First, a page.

• It wasn't a one-off. Just a year later, another plane went missing.

  • This is what was written about the disappearance, “Aircraft carriers, cruisers, destroyers

  • combed the waters with thousands of pairs of sharp eyes on watch. They found no hint

  • of the plane's fate.” As you'll now see, many stranger things

  • have happened. 47.

  • It was a guy named George Sand that really cemented the mystery with an article he wrote

  • back then. In his story, he talked about the 1945 disappearance

  • of Flight 19. This is one messed up tale if ever there was one.

  • On December 5 that year, five Grumman TBM Avengers set off on a training exercise from

  • the Naval Air Station Fort Lauderdale in Florida. Not one of those five planes or their 14 occupants

  • was ever seen again. The flight leader, Charles Carroll Taylor

  • had 2,500 hours of flying experience. The other pilots might have been trainees, but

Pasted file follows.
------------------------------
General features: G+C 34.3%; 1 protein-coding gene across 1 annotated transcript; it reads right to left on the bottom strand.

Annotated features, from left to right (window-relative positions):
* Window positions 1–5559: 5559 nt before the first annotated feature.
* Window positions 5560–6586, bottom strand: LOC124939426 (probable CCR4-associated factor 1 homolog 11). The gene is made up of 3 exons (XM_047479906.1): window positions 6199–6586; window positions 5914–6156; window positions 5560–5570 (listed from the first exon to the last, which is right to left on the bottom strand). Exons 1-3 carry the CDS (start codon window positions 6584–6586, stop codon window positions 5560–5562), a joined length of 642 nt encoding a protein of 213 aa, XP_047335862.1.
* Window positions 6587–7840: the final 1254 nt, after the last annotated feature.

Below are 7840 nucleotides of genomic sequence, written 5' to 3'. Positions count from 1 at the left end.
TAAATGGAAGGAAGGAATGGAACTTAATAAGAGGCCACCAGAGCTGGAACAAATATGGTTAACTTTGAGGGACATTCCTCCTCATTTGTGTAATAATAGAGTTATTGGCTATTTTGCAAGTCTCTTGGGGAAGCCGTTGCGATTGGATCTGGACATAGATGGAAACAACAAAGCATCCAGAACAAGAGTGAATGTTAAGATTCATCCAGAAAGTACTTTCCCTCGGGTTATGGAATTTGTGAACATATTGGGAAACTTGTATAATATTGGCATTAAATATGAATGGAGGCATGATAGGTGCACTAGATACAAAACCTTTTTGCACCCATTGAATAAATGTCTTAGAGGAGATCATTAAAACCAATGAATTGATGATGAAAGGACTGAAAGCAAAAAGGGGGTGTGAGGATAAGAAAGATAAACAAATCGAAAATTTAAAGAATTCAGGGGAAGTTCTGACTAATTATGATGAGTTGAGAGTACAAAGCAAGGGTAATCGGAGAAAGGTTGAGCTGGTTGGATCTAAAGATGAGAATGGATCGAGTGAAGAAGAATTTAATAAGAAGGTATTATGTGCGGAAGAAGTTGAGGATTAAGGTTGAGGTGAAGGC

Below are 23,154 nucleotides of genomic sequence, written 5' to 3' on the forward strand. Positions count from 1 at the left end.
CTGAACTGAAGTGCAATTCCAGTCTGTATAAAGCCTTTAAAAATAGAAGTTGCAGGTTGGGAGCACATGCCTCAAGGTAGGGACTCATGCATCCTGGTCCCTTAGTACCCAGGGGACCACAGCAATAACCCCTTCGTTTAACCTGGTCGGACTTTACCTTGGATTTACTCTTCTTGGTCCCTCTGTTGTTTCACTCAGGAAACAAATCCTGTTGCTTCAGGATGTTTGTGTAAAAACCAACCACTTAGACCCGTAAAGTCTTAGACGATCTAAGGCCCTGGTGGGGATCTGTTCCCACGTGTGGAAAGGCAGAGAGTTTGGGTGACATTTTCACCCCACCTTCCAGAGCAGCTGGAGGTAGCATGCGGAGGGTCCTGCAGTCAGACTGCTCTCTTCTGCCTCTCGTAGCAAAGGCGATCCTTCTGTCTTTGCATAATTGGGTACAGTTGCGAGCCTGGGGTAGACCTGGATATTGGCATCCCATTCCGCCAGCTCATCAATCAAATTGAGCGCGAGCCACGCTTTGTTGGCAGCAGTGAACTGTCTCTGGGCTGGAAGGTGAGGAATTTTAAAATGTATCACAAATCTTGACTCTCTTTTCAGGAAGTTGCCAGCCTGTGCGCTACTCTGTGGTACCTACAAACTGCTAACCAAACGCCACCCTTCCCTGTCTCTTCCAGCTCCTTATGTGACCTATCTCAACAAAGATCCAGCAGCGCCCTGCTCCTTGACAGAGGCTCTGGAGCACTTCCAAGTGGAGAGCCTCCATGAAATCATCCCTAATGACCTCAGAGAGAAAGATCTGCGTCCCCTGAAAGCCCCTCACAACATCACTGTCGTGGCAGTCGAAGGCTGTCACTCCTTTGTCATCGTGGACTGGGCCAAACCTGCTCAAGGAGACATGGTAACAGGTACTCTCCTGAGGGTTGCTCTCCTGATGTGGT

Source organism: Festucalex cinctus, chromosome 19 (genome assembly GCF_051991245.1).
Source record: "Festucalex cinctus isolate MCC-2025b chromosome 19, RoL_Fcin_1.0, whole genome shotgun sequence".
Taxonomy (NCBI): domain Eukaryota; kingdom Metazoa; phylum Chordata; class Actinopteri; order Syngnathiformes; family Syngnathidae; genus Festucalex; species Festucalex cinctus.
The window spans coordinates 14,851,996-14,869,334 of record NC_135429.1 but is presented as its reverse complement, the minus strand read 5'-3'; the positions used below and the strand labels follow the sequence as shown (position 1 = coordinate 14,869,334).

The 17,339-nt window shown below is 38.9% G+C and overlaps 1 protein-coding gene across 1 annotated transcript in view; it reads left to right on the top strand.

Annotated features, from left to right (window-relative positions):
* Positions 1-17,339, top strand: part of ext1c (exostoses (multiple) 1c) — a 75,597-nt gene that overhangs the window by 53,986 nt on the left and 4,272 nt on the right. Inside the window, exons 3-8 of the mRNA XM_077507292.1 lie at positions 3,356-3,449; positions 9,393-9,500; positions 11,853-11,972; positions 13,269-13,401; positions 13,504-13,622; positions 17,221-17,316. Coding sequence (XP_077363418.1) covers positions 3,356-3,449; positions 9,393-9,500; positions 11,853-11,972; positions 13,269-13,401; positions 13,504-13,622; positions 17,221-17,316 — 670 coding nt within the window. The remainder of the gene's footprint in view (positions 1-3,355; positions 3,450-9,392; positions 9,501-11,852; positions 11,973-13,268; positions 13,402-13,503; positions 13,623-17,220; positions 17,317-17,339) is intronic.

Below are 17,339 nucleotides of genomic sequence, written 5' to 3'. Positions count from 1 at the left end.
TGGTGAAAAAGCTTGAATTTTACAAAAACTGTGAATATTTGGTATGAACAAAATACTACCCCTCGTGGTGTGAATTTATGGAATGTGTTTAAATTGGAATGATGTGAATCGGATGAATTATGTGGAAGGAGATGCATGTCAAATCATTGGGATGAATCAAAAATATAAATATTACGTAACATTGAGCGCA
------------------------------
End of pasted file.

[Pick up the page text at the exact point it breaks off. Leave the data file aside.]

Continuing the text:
• they at least had something like 300 hours of flight time under their belts.

  • The training operation should have had three legs, with the first being bombing practice.

  • The base and other planes heard through the radio that this had been completed since one

  • pilot said he'd dropped the last bomb. Part two of the exercise it seems didn't go so

  • well. Sometime during the second part of the exercise,

  • something went wrong, rains and winds came as well as thick clouds. One of the trainee

  • pilots radioed in and said, “I don't know where we are. We must have gotten lost after

  • that last turn.” Taylor also said at one point, “Both of

  • my compasses are out. I am trying to find Fort Lauderdale, Florida. I am over land but

  • it's broken. I am sure I'm in the Keys but I don't know how far down and I don't know

  • how to get to Fort Lauderdale.” The last message that came wasn't good news.

  • He said, “All planes close up tight ... we'll have to ditch unless landfall ... when the

  • first plane drops below 10 gallons, we all go down together.” After that, a haunting

  • static buzz could be heard. That was it, gone, everyone was just gone.

  • Flying boats went to the areas where they might have gone down. One of them was manned

  • by 13 crew. It too vanished. Nothing of the planes or the flying boats was ever found.